The Cults of Frank Buchman 21

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Buchman at the MRA launch in Sweden, 1938

As many of Buchman’s Protestant clergy followers abandoned Moral Re-Armament and its squishy theology, the Catholic Church maintained its official opposition to the group. Starting in the 1930s when the cult was known as the Oxford Group, Catholic bishops objected to its Protestant (Lutheran) origins, its claim that all religions were equally compatible with it, and its practices including Guidance.

“The group movement is so tainted with indifferentism, with the error that one religion is as good as another, that no Catholic can join it to take any active part in it or co-operate with it formally.”
– Cardinal Hinsley, Archbishop of Westminster, 1938

A 1946 review of the group under its new name Moral Re-Armament yielded a nearly word-for-word identical statement,  but this time appended with the following sentence: “Catholics should be warned not to attend their meetings or gatherings, even as spectators.” In 1955 and 1957 the Vatican formally banned MRA allegiance among Catholic clergy worldwide.

 The Roman Catholic Church indicated today that it was in sympathy with the aims and purposes of the Moral Re-Armament movement but that Catholics should beware of collaborating with it.
     
The Vatican newspaper L’Osservatore Romano recalled that secular and regular clergy were forbidden to attend any meeting of Moral Re-Armament and that lay Catholics were forbidden to serve it in any responsible capacity.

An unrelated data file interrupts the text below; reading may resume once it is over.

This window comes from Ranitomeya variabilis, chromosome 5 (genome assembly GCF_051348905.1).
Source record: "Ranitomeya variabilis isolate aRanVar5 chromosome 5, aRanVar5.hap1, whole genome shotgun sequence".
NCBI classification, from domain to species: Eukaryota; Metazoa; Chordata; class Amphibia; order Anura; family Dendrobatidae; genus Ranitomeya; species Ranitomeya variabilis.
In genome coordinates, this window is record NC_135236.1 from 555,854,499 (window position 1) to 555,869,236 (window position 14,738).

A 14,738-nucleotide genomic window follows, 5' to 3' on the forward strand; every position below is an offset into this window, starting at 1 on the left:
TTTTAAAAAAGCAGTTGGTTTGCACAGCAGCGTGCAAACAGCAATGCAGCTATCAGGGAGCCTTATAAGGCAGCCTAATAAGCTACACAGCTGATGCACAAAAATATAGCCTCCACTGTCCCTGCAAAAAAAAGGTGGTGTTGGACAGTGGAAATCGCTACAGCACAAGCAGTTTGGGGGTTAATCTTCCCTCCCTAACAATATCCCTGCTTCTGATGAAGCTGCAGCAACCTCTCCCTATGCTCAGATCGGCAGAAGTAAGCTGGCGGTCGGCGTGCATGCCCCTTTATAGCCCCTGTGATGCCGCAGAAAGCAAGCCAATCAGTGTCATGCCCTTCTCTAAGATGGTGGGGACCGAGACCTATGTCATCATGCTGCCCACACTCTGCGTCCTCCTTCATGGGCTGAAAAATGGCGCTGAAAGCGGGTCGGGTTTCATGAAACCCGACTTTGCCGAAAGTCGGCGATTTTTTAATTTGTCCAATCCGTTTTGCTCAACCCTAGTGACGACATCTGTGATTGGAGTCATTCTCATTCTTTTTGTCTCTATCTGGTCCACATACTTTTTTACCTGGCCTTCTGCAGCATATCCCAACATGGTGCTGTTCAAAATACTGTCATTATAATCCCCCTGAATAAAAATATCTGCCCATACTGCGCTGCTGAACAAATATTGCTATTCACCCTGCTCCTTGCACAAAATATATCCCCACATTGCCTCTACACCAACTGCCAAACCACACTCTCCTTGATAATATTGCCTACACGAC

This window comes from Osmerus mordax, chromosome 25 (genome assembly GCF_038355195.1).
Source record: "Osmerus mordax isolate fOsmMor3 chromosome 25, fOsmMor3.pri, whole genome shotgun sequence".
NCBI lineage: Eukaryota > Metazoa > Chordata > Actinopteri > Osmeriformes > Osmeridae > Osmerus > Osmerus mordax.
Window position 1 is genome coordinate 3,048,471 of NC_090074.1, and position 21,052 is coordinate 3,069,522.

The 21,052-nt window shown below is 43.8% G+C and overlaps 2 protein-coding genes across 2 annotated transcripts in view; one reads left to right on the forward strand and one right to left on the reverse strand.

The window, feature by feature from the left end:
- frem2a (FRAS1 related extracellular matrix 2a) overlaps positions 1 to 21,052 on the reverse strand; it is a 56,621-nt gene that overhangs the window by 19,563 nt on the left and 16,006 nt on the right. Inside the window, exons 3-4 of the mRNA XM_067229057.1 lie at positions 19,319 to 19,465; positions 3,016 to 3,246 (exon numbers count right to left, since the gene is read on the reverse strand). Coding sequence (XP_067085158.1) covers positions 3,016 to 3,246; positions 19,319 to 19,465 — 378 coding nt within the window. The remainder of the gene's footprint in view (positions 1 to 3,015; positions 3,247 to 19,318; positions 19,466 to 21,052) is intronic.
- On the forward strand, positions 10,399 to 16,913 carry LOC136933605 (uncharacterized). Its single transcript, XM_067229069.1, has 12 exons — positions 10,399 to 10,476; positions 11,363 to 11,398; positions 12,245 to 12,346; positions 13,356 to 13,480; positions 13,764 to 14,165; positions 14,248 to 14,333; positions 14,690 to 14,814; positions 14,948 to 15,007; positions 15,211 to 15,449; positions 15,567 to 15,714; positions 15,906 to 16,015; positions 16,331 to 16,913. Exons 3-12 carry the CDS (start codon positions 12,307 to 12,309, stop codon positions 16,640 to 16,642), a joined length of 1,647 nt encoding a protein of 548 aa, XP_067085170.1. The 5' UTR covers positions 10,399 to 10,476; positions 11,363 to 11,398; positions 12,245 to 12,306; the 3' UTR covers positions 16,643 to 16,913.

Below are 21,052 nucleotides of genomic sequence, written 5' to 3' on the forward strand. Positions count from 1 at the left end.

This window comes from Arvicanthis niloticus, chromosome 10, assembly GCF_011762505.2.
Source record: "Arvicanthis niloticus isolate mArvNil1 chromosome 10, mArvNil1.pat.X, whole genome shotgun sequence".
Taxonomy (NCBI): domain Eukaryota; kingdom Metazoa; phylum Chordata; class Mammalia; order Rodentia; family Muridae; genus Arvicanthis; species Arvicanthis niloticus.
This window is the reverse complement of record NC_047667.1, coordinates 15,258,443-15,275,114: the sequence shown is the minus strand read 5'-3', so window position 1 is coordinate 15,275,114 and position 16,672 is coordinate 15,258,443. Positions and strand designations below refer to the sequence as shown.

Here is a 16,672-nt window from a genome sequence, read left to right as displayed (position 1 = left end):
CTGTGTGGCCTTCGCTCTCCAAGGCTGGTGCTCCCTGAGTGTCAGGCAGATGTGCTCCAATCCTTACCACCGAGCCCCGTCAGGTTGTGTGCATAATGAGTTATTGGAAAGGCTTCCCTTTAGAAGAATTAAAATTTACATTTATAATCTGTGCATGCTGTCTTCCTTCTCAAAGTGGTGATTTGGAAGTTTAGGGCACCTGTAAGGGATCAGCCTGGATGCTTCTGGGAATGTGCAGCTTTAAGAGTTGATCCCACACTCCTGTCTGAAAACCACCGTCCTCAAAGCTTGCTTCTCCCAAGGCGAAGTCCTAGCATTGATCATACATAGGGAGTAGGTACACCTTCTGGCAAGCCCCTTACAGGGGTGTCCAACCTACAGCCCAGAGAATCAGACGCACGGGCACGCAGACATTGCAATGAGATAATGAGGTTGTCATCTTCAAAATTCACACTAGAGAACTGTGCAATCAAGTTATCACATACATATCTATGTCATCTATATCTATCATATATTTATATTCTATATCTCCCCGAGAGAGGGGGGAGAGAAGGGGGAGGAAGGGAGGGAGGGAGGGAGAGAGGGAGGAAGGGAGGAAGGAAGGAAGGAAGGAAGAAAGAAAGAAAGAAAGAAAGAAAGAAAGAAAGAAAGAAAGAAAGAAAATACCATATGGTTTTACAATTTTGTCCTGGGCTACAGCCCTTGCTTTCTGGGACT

These prohibitions were issued in 1955 by the Vatican’s Sacred Congregation of the Holy Office, which is in charge of all matters pertaining to faith and morals. L’Osservatore reminded Catholics that both prohibitions were still in force.

The New York Times, December 10, 1957

In 1960, after some Benedictine monks addressed at an MRA crowd at Caux, Switzerland, the cult tried to portray this unlicensed participation as proof of Vatican endorsement for the heterodox cult. 

The publicity department of MRA made a big show here in the United States. In addition to mimeographed sheets, they distributed a pamphlet entitled “Swiss Catholics Welcome Moral Re-Armament”. High church authorities were quoted in praise of the movement. The implication was that it is all right for Catholics to participate in MRA…

This fact shows plainly that the Holy See has not changed its attitude with respect to Catholics and MRA. This incident is a sample of how misleading MRA publicity can be.

MORAL RE-ARMAMENT and the CATHOLIC LAY APOSTOLATE, Thomas L. Noa, D.D., Bishop of Marquette, 1961

As Buchman shifted his group from “winning souls” to dodging war service, and as he dropped mentions of Christ in favor of appealing to Muslim and Buddhist adherents, he lost the respectability that pastoral members like Rev. Sam Shoemaker lent his cult.  At the same time, politically connected members and interested lurkers like US Senator Harry S. Truman distanced themselves. As that respectability declined, open criticism of the group increased.

For — to sum up the main criticisms — MRA is irrational in its mystique and authoritarian in its methods; it rejects free discussion; it practises with insufficient discrimination the dangerous, and often deadly, doctrine that the end justifies the means; and, by seeming to proclaim the possibility of instant perfection, it raises hopes that cannot be fulfilled. In short, it is essentially non-Christian and anti-democratic.

The Mystery of Moral Re-Armament; A Study of Frank Buchman and His Movement, Tom Driberg, 1965

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